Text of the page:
During the 1990’s, concerns arose due to the safety of patient records as more and more practices were turning to computerized methods of storing medical records. Another common concern was whether or not people should have the ability to keep their health insurance when they lose their job. The bill was introduced into congress as the Kennedy-Kassebaum Act, after Ted Kennedy and Nancy Kassebaum, the act’s two leading sponsors. The name was changed to the Health Insurance Portability and Accountability Act (HIPAA) and was passed August 21, 1996. The act required the Secretary of Health and Human Services (HSS) to create standards that would protect individual health information by August 21st, 1997.
On September 11th 1997, the Secretary of HSS submitted a report for review by congress with a deadline of August 21, 1999. Congress failed to meet that deadline, and the Secretary published the proposed standards in the Federal Register on November 3, 1999.
By August of 2000, the Transaction and Code Sets Final Rule was Published, creating industry-wide standards for health data so that if data was exchanged, the same codes and identifiers would be used across the board. In December of that same year, the Privacy Final Rule was published. The Privacy Rule protected all information relating to an individual related to health, including (but not limited to): name, address, demographic, health plan numbers, photographs, social security numbers and email addresses. The act also requires the patient’s signature to release any information except for treatment, payment and health care operations. Compliance for the Transaction and Code Sets Final rule was set to October 15, 2002 (unless an extension was requested for 2003). Compliance for the Privacy standards was set for April 14, 2003.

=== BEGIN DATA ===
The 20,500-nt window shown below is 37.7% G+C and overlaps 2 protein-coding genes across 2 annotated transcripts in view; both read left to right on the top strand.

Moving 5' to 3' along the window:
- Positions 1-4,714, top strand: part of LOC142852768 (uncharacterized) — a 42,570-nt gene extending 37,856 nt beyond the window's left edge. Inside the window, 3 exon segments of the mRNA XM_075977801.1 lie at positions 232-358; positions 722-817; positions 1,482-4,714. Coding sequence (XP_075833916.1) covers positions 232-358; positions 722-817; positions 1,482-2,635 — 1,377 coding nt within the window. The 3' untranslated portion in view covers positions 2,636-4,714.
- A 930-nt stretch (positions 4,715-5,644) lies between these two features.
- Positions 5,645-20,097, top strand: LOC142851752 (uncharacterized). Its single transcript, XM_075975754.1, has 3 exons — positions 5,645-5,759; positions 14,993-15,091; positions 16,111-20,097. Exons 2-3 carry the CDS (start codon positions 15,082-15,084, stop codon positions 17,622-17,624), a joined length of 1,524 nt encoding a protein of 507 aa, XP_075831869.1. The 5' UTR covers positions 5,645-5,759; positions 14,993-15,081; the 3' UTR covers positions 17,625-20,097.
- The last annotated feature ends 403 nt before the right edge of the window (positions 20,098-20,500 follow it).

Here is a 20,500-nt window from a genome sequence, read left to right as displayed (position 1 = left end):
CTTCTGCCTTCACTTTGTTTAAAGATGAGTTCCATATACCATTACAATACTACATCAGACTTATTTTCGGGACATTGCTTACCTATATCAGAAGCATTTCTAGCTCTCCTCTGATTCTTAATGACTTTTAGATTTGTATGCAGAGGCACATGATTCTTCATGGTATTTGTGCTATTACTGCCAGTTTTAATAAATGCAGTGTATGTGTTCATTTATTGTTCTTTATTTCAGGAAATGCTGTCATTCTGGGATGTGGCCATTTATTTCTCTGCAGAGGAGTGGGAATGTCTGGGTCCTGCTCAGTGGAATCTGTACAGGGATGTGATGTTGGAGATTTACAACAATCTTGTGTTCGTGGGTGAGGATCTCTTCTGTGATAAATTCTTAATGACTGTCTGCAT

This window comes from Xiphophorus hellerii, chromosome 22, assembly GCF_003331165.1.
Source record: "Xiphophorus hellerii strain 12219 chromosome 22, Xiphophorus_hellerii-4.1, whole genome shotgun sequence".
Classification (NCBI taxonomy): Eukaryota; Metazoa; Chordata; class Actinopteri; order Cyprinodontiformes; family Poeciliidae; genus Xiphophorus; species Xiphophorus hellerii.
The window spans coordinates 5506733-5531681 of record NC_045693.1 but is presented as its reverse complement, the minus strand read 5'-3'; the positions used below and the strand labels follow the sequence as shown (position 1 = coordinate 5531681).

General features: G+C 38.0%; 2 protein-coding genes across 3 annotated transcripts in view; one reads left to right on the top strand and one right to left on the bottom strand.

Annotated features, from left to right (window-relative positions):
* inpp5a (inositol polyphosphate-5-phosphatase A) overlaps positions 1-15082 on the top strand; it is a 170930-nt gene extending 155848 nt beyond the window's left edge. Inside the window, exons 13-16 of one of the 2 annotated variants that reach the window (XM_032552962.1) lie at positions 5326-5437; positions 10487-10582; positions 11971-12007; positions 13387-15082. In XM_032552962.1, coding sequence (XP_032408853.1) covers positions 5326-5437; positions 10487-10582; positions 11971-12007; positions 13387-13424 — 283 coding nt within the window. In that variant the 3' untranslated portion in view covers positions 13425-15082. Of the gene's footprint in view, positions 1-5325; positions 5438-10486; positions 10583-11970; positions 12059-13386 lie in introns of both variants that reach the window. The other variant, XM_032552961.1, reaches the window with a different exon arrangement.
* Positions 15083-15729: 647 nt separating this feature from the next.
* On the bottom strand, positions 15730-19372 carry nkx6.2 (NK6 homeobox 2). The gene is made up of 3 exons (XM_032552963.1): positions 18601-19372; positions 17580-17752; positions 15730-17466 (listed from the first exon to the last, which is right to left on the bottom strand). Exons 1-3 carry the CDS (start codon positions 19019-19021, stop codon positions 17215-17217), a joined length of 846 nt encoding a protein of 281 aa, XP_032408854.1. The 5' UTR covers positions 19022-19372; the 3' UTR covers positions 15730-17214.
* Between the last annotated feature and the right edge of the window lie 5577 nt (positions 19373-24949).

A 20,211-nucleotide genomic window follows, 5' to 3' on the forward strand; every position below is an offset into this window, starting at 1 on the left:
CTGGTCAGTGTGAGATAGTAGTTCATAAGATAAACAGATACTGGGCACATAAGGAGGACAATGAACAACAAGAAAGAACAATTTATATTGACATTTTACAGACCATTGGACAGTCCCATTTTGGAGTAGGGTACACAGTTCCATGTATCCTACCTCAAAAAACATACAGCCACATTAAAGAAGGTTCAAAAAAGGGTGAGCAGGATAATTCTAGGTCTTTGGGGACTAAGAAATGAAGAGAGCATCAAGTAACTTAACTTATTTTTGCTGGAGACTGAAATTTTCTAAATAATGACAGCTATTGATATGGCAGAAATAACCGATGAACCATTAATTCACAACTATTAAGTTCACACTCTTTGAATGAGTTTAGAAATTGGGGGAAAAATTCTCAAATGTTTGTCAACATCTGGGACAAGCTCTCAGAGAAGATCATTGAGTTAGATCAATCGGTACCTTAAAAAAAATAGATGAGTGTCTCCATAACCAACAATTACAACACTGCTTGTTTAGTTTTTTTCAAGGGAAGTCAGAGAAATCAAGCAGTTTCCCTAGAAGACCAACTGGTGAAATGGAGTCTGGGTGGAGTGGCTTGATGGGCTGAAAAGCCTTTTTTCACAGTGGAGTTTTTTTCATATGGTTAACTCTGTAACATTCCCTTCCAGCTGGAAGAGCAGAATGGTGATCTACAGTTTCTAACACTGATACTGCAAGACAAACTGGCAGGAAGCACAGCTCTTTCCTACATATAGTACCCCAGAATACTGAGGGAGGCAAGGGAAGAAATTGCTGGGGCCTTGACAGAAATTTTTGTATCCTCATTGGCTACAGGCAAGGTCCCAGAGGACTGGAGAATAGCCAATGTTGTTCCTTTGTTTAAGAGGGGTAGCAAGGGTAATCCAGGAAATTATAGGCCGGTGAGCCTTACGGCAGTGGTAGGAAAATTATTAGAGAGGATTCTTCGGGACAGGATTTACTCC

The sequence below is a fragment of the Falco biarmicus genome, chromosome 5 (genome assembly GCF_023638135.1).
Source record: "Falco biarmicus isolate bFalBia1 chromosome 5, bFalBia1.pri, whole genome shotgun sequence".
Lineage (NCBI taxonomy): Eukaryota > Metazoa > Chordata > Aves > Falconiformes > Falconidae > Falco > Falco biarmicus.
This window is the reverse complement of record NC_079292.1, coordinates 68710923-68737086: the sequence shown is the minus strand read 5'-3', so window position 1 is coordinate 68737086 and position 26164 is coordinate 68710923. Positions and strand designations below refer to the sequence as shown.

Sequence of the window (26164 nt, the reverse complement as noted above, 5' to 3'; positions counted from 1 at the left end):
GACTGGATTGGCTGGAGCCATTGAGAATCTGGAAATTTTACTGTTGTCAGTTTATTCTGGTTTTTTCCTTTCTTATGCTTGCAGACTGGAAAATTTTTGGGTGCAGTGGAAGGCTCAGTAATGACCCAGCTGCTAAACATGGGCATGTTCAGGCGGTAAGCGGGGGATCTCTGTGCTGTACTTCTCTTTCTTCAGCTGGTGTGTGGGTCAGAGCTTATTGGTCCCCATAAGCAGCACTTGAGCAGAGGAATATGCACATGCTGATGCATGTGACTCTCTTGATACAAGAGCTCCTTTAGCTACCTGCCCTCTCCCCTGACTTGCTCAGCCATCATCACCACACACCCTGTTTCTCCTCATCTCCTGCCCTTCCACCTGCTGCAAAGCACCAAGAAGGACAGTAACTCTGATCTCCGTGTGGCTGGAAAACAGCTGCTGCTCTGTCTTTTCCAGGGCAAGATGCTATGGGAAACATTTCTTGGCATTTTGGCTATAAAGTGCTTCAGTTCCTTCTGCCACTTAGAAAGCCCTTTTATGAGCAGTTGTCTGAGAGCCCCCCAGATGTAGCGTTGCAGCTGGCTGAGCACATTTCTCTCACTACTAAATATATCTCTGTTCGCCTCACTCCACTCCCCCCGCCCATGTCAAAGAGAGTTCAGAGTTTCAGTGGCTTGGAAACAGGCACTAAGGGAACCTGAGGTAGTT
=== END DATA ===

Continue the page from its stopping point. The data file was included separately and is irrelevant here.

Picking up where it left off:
Each violation of HIPAA can cost from $100-$50,000 depending on whether the violation occurred due to mistakes that would have been fixed had the party known their mistakes, or if it was due to willful neglect. Criminal penalties are also inflicted if a party knowingly violates HIPAA, from $50,000 and one year in prison for minor infractions, up to $250,000 and 10 years in prison if the information was intended to be sold, transferred, or used for personal gain or harm.
In February 2009, an additional provision was addend as part of the American Recovery and Reinvestment Act (ARRA). The Health Information Technology for Economic and Clinical Health (HITECH) made it necessary for entities to disclose when a breach occurred to those whom the breach affected. It also gave a hospital or practice 60 days to notify individuals of the breach.